We are now racing fast as the large yellow Casco Bay Ferry is approaching the dock and we barely make it before the boat pulls away. Relieved, we settle back in, with Greg resuming his documentation, making follow-up calls to physicians and his supervisor. We arrive at 10:30 with hopes to be on time for an 11:00 home visit that is more than 15 miles away. Greg knows this road pretty well as he has cared for this patient for almost 2 years. At the age of 3, Annie was diagnosed with aplastic anemia-a rare blood disorder in which the body's bone marrow doesn't make enough new red blood cells, white blood cells, and platelets. Annie's mom-who also is a registered nurse on our pediatric team-recognized these symptoms and promptly sought medical attention. A home health treatment plan was recommended and Greg was assigned the lead. Annie went through a course of immunosuppression, a drug treatment plan that quiets the immune system in hopes that the body resets itself. Medications were initially administered intravenously, and slowly over time, Annie's condition improved. Today, Greg is scheduled for blood draws and a reassessment. At the door, we are greeted with smiles and before long Greg and Annie are engaged in laughter. Greg completes his blood draw, checks Annie's vital signs, and reviews recent histories. Greg and mom review upcoming physician visits, concerns, or changes in his condition. All is positive as Greg says good-bye and schedules his next visit with them.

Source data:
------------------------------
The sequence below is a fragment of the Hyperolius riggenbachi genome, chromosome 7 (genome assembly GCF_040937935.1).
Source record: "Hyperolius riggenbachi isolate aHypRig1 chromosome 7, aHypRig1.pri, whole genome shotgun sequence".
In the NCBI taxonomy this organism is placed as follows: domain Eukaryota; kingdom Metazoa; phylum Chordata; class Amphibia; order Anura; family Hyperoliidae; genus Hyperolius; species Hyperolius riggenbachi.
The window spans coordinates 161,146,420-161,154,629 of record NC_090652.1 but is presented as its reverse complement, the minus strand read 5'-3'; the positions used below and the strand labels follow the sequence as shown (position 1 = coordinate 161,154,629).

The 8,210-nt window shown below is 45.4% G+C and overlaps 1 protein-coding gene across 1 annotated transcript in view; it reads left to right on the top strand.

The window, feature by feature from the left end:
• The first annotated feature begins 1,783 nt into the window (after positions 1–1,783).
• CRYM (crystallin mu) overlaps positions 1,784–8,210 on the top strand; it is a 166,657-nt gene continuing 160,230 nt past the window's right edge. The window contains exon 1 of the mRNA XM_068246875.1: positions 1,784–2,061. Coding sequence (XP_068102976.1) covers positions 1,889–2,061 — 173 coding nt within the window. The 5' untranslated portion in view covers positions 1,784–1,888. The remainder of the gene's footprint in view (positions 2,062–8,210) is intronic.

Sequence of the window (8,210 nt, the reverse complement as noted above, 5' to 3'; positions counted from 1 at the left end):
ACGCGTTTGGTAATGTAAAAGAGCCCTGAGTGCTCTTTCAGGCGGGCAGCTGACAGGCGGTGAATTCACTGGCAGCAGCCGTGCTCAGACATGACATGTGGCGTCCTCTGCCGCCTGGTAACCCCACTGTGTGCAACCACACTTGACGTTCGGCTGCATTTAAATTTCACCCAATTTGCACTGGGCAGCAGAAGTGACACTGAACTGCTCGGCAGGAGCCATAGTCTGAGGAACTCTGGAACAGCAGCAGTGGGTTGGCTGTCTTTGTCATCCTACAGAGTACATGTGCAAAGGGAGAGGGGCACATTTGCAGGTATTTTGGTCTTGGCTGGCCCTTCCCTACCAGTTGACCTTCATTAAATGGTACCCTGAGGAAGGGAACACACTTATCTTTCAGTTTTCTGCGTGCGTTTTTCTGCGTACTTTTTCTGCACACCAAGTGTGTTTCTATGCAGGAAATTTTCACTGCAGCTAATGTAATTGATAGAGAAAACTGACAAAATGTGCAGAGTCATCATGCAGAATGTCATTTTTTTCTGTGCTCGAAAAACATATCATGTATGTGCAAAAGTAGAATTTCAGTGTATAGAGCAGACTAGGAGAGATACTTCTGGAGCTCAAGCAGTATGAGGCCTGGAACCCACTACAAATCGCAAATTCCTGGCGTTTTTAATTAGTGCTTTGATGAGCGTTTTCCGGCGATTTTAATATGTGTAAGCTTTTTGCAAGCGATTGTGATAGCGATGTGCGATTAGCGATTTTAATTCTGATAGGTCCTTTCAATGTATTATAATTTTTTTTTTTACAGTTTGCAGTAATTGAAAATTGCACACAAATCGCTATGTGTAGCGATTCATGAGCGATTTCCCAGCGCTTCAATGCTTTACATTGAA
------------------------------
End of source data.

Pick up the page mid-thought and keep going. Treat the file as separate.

We are now grabbing quick lunches and heading back to the city to meet with Amy. As we drive, Greg shares a very moving story of this 18-year-young woman and her journey with a very fragile infant. Joanne's delivery by c-section was complicated by an umbilical knot. At birth, her newborn son presented seizures with a magnetic resonance imaging confirming severe cerebral ischemia and brain injury. Although plans were in place for do not resuscitate, Joanne rescinded this order and brought her son home to live with her for as long as possible. Treatment included Phenobarbital for seizures and a feeding tube for nutrition and hydration. With a grim prognosis of 2 weeks, Matthew progressed surprisingly well at home and began to gain weight and started to feed with a bottle. Matthew lived in the comfort of a loving family until a series of difficult seizures and blocked airways required emergent care and hospitalization. Matthew was placed on a ventilator and died shortly thereafter at the age of 8 months. At this visit, Greg is concerned about Joanne and how she is managing emotionally in this grieving process. I give both of them privacy as they need time to share and process all the emotions of losing a child.